3.2.1

In addition, the European Commission has launched significant initiatives – in the form of the CIP framework programme (Competitiveness and Innovation Framework Programme) (9) and the Jasmine (Joint Action to Support Microfinance Institutions in Europe) pilot initiative, which is intended, inter alia, to support the consolidation and development of non-bank microfinance institutions (10) – to improve the capital position of SMEs and micro-enterprises. The Committee recommends that these various measures should be better coordinated with each other. In its opinion (11) on Jeremie back in 2006, the Committee made it clear that it had always supported Commission initiatives to facilitate access to credit for micro-enterprises and SMEs and therefore called for the broad-based involvement of the social partners.

3.2.2

The Committee also stated that EIB funds, where they had been used, had proved to be a useful tool in facilitating access to credit for micro and small businesses.

3.2.3

In that opinion, the Committee also noted that access to micro-credit should be facilitated particularly for SMEs and that there must also be outreach to specific groups such as young or female entrepreneurs, or those from disadvantaged groups, including ethnic minorities.

3.3   The opportunities presented by the use of microfinance services arise from the key importance to, for example, business start-ups of forms of financing that are as informal and quick as possible. The great majority of the funding needed for business start-ups is provided by the founder of the business or by relatives, friends and neighbours (12), which points to the limitations of normal bank loans: the smaller the amount requested, the higher the rejection rate, because it is too time-consuming to assess the applications carefully. Microfinance services can bridge the gap between informal funding streams (which are limited in their efficiency) and bank financing. If micro-credit and other microfinance services can be judged to be as quick, straightforward and flexible as informal funding sources can be, micro-credit will be able to make a key contribution to a dynamic economy and entrepreneurship.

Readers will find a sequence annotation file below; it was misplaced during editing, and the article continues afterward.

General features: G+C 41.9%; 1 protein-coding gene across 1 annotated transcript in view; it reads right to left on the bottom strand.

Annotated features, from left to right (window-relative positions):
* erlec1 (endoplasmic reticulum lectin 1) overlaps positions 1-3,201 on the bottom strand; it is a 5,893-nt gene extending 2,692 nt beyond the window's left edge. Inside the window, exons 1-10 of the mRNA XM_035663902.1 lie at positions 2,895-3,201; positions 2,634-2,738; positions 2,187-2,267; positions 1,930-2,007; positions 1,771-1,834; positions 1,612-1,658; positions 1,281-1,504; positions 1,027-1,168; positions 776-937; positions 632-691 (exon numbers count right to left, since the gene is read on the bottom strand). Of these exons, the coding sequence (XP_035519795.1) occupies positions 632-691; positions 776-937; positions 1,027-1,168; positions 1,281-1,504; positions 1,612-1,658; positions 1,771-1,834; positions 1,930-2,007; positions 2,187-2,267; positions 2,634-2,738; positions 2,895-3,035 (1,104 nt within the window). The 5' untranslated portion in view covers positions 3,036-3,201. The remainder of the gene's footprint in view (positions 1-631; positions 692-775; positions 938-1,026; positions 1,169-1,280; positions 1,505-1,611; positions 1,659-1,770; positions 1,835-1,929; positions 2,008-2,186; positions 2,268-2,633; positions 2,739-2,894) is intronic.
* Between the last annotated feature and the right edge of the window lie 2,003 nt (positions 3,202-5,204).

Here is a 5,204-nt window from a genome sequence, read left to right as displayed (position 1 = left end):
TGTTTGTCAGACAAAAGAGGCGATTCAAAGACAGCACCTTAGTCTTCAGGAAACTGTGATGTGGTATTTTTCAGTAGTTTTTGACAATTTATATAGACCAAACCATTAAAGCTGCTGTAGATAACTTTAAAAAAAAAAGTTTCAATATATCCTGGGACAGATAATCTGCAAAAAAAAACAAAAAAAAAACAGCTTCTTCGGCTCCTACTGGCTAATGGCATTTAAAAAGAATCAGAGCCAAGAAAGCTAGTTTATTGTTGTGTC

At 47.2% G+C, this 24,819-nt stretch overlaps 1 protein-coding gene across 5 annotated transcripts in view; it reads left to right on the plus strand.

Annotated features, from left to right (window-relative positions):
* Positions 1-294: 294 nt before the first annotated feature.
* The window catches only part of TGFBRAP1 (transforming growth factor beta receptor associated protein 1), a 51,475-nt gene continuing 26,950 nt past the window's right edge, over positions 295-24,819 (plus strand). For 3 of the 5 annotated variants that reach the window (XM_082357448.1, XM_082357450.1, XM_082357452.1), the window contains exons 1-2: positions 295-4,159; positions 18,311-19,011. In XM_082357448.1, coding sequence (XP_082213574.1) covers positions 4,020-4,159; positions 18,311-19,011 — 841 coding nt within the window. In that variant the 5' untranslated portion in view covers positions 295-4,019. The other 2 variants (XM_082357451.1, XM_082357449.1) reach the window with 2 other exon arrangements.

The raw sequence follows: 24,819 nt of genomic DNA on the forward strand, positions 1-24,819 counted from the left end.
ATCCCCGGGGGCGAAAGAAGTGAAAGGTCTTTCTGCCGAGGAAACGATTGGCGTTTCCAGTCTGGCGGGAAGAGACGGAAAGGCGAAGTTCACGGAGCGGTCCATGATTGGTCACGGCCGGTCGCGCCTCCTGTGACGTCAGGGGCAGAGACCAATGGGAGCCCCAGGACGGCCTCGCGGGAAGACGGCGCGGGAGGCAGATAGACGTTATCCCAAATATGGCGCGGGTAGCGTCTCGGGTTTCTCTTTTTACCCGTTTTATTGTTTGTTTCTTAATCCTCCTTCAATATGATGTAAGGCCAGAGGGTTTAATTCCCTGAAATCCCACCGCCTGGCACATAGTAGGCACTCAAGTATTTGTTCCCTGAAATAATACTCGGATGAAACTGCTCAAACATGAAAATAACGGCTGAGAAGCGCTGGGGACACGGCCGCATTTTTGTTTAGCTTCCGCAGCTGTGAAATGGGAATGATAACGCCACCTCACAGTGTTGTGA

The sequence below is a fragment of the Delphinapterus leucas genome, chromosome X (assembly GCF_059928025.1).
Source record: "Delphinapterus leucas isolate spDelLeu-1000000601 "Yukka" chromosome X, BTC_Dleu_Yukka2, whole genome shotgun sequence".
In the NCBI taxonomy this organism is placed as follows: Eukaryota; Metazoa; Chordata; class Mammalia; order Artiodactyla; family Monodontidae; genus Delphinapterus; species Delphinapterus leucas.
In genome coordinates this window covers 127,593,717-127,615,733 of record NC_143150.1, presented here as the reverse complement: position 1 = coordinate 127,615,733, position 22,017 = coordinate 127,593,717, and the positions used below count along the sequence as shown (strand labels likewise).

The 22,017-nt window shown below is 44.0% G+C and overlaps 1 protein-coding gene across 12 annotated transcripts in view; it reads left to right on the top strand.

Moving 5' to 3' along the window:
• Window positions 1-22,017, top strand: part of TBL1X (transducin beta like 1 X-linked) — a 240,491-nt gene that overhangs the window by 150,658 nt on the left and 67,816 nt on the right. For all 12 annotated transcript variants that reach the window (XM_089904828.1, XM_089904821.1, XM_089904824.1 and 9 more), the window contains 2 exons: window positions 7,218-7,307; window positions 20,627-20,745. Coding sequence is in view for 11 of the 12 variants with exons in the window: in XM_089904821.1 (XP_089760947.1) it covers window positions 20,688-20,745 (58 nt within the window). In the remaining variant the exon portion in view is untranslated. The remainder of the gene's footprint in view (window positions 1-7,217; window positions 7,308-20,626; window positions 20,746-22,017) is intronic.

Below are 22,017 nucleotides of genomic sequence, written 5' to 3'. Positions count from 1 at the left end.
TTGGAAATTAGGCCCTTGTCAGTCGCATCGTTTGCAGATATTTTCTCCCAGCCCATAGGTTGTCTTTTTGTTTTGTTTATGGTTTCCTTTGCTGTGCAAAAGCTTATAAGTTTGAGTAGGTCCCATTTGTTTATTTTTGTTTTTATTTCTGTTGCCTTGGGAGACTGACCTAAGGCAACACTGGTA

3.4   People in the target groups setting up businesses need to have access to microfinance services not only when they are first starting up but also for the first few years afterwards, because they are to a large extent dependent on small lump-sums to fund their projects.

3.5   Regardless of the current economic and financial crisis, providing micro-credit is much more complex and expensive than providing conventional credit, because the sums lent are comparatively small, the collateral customary to banks is usually not provided and the handling costs are very high. A high caseload, an appropriate organisational structure and suitable technology, and in general the highest possible degree of professionalism, are therefore vital to the success of microfinance initiatives. It is essential that any experience gained with similar initiatives and programmes (CIP, Jeremie, EIB pilot, Jasmine) should be taken into consideration right from the start.

3.6   In view of the level of professionalism required, it will be necessary, first of all, to operate micro-credit as far as possible on a standardised retail banking model, in order to benefit from economies of scale and advantages in the distribution of risks. Such high customer numbers are an ambitious target, as experience in the UK and Canada has shown (13). This demonstrates the importance of a high level of awareness (due, for example, to advertising campaigns such as the French organisation ADIE's ‘micro-credit weeks’) and the need for easy access (e.g. on the Internet). We need to establish whether, and if so how, this can be achieved, and what role other programmes (such as the ESF) can play (technical support); the intersections with these programmes and initiatives also need to be set out, for the sake of consistency.

3.7   With regard to the set-up of the business processes, it is also important to establish the organisational structure for the envisaged retail banking system so that applications can be dealt with quickly and flexibly, with appropriate forms of security, and in order to use standardised penalties and forms of risk distribution in the case of breaches of contract (delayed payments). There is thus also the issue, as with consumer credit, of how to assess customers’ credit ratings as easily, quickly and reliably as possible.

3.8   Thirdly, one of the technical requirements for this kind of retail banking system is a fully developed software system for initiating, concluding and monitoring loan agreements, which could deal with the balancing act between standardised retail banking and the individual handling of applications, and help to open up the microfinance market segment.